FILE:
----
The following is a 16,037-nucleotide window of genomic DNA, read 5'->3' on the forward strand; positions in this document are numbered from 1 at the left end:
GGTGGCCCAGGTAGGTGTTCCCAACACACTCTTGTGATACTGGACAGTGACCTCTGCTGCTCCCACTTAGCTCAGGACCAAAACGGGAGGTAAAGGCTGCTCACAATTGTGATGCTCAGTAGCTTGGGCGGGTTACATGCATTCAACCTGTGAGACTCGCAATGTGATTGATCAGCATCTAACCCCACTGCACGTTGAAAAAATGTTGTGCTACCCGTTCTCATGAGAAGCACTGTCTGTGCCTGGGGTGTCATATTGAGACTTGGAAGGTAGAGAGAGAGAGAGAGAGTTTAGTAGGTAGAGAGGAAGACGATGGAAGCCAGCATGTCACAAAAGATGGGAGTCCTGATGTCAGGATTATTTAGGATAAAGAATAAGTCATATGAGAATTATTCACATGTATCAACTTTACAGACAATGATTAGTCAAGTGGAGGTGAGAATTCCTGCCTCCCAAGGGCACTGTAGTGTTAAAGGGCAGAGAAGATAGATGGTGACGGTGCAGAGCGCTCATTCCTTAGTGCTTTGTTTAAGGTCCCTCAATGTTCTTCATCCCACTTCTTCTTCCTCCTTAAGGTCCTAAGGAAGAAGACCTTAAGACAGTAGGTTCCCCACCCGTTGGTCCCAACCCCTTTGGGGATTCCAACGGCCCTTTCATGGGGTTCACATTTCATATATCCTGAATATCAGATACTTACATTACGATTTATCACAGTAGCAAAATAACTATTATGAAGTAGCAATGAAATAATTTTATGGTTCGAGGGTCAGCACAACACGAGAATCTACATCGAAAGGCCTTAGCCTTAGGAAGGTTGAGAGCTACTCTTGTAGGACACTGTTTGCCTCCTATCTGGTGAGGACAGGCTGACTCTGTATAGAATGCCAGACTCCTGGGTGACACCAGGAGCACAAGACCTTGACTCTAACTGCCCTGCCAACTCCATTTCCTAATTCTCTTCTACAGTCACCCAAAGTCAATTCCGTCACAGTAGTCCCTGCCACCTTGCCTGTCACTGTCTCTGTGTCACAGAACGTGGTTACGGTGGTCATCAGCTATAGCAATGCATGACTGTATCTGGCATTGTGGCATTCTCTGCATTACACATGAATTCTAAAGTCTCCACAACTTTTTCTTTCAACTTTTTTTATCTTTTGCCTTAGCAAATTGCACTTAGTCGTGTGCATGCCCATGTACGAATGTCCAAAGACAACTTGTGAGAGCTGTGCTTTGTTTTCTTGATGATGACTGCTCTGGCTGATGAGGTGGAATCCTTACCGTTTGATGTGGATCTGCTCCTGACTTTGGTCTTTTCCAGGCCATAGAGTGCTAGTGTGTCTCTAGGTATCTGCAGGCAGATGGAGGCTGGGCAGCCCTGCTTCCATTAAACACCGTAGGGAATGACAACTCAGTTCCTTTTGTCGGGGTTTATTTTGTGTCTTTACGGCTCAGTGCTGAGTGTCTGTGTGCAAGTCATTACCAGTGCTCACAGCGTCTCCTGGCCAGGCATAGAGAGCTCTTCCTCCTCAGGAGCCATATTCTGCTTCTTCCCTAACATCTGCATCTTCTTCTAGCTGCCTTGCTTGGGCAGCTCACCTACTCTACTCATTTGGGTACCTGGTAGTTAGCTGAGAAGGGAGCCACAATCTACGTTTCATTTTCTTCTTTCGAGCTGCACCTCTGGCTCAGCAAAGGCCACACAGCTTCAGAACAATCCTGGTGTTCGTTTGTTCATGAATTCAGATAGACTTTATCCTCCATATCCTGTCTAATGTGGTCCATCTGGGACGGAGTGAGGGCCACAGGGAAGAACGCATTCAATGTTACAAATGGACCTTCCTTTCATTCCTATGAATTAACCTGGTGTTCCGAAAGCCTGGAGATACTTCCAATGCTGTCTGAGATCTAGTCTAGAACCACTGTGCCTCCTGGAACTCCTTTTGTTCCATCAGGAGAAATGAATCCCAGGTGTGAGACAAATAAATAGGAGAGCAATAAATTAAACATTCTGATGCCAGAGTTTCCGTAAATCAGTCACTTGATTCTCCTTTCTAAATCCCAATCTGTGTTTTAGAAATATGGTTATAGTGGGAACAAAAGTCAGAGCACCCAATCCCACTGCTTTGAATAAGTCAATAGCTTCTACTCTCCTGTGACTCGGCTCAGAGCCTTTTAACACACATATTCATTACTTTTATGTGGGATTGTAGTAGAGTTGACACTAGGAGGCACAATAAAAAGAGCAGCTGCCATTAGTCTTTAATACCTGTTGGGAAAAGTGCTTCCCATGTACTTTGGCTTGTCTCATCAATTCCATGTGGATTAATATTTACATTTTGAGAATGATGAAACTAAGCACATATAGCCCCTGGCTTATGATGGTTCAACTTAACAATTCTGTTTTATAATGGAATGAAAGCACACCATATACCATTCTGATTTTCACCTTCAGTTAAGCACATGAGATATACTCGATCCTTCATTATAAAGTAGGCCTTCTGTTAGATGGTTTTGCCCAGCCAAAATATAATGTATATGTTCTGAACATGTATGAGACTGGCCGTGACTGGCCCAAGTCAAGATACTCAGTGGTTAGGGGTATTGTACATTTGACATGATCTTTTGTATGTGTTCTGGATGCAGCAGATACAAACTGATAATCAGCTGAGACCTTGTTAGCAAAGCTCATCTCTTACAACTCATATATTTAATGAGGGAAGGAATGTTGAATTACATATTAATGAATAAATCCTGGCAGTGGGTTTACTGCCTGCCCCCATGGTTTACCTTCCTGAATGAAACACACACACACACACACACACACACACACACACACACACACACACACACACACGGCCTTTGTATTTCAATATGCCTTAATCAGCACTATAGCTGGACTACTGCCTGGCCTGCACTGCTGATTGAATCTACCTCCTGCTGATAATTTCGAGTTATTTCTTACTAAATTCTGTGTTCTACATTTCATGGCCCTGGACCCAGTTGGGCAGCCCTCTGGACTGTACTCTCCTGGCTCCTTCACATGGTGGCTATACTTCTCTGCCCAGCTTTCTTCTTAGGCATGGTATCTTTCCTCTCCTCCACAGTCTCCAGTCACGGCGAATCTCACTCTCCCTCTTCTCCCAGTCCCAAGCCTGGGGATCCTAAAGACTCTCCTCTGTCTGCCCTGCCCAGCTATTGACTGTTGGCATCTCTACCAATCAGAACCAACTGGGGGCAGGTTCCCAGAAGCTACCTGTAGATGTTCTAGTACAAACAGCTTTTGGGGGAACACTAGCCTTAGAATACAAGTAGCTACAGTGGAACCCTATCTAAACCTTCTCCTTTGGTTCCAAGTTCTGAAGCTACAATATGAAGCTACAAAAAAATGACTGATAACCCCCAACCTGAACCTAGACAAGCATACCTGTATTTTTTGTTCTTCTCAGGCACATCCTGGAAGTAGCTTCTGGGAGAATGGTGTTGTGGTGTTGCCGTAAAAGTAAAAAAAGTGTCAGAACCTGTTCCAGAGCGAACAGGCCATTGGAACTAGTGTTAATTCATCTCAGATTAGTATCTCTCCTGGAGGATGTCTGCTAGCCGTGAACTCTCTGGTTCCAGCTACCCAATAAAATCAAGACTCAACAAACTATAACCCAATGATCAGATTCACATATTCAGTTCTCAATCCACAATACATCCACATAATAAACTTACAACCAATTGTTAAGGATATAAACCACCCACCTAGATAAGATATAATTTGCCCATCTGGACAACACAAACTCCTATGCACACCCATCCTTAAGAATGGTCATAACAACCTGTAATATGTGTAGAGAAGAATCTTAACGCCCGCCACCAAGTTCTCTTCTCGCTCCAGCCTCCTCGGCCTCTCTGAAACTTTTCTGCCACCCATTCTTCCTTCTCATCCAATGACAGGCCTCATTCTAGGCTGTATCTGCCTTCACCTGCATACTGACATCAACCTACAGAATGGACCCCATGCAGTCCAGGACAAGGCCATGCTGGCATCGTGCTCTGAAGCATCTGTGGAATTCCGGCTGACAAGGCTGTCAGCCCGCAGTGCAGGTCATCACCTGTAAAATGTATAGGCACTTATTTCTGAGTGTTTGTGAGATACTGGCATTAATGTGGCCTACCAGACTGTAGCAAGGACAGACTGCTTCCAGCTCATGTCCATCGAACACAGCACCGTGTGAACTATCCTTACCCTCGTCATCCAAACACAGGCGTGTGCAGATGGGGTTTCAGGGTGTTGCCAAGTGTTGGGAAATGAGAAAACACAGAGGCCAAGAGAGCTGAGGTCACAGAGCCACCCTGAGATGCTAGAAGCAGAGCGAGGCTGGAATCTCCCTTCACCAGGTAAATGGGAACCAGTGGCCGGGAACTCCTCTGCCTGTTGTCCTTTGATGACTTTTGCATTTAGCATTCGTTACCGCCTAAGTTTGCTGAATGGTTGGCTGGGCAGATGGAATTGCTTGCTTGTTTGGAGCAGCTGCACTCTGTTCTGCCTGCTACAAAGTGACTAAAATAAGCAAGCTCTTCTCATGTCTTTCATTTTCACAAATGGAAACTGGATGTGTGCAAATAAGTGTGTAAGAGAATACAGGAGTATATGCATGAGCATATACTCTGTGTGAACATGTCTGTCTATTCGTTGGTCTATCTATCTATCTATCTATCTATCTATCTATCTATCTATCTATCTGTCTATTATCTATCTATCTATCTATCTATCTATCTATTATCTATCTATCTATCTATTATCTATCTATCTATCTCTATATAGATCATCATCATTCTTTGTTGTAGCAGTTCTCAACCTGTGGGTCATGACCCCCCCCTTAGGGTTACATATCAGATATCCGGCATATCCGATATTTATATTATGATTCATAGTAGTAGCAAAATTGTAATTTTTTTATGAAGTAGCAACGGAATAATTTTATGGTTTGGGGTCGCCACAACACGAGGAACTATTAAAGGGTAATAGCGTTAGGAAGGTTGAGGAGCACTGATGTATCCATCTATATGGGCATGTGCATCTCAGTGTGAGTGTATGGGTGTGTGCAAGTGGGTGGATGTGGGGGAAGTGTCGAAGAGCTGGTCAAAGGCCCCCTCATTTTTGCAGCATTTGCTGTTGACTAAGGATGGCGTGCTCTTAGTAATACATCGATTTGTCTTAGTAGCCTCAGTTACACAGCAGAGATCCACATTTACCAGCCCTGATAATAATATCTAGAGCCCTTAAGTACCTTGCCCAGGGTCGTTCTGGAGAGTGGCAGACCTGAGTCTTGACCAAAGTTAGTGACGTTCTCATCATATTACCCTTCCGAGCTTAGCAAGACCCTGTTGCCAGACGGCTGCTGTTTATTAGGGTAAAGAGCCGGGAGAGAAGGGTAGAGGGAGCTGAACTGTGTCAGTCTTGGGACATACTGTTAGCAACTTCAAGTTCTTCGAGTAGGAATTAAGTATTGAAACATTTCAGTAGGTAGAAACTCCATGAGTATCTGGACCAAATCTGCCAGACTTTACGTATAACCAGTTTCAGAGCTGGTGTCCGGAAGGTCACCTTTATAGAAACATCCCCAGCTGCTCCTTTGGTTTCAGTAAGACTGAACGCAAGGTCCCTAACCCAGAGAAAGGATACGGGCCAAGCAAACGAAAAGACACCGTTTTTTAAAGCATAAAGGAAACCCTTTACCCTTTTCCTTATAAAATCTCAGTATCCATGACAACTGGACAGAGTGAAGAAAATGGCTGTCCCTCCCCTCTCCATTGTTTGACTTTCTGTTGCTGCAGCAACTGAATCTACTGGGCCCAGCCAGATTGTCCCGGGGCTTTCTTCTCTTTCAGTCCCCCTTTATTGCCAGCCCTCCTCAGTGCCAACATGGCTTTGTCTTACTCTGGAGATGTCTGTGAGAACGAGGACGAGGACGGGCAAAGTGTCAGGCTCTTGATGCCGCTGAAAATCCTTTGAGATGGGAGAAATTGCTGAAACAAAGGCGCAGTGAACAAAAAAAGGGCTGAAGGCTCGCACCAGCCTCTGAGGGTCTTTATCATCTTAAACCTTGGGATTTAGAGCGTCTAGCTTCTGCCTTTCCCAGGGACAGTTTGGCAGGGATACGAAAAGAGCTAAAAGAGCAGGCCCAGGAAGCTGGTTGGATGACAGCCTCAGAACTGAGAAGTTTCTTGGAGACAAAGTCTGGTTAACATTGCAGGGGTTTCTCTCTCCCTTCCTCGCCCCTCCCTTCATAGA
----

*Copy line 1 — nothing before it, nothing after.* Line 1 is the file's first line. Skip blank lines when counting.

The following is a 16,037-nucleotide window of genomic DNA, read 5'->3' on the forward strand; positions in this document are numbered from 1 at the left end: